by Olivia Knight, MAS
Olivia is a Case Manager in the Juntos para Jóvenes Project, where she connects immigrant youth in Montgomery County with social services.
Over the past six months that I have worked at Project Libertad, I have witnessed no less than six instances of barriers to medical care experienced by my clients. In some cases, these barriers were among those common and familiar to the entire immigrant community: a few examples include financial limitations, lack of insurance, language struggles, and health literacy. But one barrier has stood out as uniquely troublesome for newcomer immigrant youth who are unaccompanied. The experience of being a minor without a legal caregiver trying to navigate a complex web of private health systems, nonprofit clinics, confusing confidentiality laws, and rules about who can bring a minor to the hospital makes it–at times–impossible for our clients to receive medical care.
It is so important to the Pennsylvania government for children to receive healthcare that all citizen children who aren’t already on their parents’ insurance plans are eligible for Medical Assistance or the Children’s Health Insurance Program (CHIP). But the reality is much harsher for unaccompanied children. Not only can they not qualify for health insurance until they have a pending legal case; they also cannot present at a doctor’s office or the emergency room without an adult caregiver. Because unaccompanied children have, by definition, arrived in the United States without their parents, they are often placed with a family member or adult family friend. These caregivers are designated by the Office of Refugee Resettlement, but they have no legal standing with medical establishments.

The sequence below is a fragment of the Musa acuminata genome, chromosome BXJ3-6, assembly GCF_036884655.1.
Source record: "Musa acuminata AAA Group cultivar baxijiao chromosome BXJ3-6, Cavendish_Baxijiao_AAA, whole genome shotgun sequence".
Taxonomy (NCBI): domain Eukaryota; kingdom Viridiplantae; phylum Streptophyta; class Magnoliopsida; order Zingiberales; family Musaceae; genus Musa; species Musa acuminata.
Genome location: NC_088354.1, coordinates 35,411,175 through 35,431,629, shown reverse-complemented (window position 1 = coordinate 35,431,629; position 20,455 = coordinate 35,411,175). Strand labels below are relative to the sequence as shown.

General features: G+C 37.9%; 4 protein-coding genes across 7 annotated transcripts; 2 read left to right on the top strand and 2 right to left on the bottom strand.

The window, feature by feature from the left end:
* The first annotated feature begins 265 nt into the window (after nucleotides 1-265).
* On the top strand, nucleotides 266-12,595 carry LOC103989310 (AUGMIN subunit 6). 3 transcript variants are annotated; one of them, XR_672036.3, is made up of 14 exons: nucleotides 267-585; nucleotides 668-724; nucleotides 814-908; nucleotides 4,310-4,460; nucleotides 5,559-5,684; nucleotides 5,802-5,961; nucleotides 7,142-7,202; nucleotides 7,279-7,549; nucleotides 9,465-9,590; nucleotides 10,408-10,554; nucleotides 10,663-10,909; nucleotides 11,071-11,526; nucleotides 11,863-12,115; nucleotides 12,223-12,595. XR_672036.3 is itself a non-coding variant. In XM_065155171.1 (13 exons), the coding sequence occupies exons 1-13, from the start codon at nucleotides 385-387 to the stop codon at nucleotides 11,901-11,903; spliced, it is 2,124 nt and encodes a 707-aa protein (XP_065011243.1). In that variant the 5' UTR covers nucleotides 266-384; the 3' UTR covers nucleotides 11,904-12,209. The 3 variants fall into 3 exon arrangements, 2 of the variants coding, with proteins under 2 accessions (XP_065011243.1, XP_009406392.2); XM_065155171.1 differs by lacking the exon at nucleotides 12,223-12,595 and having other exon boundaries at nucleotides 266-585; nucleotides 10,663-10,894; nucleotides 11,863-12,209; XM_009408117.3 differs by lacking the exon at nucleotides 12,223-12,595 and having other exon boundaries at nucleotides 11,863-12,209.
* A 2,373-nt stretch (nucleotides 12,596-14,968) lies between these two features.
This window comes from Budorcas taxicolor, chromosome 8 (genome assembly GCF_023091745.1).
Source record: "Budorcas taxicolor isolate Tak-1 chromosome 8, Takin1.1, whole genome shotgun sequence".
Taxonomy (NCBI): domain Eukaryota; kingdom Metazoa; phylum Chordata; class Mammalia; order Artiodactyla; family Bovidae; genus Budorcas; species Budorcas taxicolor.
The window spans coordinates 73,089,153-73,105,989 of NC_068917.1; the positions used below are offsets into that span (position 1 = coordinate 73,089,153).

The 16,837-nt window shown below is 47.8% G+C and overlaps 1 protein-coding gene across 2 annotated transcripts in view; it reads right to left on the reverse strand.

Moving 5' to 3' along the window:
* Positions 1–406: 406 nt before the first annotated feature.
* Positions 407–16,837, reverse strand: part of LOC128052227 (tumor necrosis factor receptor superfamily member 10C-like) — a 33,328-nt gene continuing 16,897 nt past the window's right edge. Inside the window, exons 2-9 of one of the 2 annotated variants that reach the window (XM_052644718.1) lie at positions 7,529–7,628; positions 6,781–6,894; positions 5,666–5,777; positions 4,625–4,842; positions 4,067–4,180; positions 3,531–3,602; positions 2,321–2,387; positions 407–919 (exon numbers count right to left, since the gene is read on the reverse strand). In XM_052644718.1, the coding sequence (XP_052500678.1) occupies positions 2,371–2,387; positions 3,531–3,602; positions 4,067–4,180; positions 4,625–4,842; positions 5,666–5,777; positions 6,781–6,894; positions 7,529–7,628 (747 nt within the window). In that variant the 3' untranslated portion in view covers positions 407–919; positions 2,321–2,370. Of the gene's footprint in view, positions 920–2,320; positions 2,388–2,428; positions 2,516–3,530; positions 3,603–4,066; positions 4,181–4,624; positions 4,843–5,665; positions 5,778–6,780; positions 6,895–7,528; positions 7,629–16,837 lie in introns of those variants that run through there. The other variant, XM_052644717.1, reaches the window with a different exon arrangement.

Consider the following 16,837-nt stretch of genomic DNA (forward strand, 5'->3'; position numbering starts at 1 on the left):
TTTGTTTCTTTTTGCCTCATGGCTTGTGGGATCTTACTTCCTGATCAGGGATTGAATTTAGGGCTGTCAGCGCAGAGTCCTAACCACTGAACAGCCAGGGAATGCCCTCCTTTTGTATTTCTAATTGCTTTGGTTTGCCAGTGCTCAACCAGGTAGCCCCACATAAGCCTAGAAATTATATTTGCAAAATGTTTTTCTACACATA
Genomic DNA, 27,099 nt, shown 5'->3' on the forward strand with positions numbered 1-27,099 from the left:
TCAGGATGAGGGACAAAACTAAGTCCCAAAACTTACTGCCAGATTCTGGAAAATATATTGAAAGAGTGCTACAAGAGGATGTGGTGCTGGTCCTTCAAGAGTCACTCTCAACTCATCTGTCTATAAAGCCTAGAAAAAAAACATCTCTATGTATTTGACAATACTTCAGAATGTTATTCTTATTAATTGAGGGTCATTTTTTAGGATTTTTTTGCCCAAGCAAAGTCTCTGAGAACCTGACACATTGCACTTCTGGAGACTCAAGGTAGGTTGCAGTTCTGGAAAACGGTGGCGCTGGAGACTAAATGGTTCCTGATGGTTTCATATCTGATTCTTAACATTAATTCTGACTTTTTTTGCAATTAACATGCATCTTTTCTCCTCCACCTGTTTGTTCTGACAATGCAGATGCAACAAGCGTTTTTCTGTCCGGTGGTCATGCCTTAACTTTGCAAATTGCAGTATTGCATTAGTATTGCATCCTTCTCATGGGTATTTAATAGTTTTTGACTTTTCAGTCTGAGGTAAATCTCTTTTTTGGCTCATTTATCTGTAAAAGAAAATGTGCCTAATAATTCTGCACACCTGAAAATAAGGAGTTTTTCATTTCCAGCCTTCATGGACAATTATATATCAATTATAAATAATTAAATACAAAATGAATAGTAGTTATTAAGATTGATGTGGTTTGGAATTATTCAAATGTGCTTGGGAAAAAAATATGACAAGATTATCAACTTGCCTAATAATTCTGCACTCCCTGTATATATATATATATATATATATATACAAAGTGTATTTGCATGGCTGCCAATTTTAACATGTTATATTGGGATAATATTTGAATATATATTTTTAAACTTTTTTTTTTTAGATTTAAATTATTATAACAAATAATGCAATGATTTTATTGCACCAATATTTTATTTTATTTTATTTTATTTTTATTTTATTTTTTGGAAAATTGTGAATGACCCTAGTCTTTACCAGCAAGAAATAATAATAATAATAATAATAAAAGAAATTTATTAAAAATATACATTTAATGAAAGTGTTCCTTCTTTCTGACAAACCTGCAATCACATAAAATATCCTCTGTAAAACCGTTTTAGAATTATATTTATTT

This inability of the medical system to incorporate unaccompanied children is the reason I have received phone calls from doctors’ offices asking me if my clients’ caregivers were really relatives or friends. It is the reason my client could not be seen for a serious medical issue without an accompanying parent. And it is the reason I was told I could be reported by emergency room staff last fall for bringing my client there. The New York Times recently reported on the increasing number of unaccompanied children working in dangerous roles in violation of child labor laws. If we are incorporating newcomer immigrant youth into the workplace, we need to figure out how to incorporate them into healthcare settings. The burden should not fall on the children themselves.
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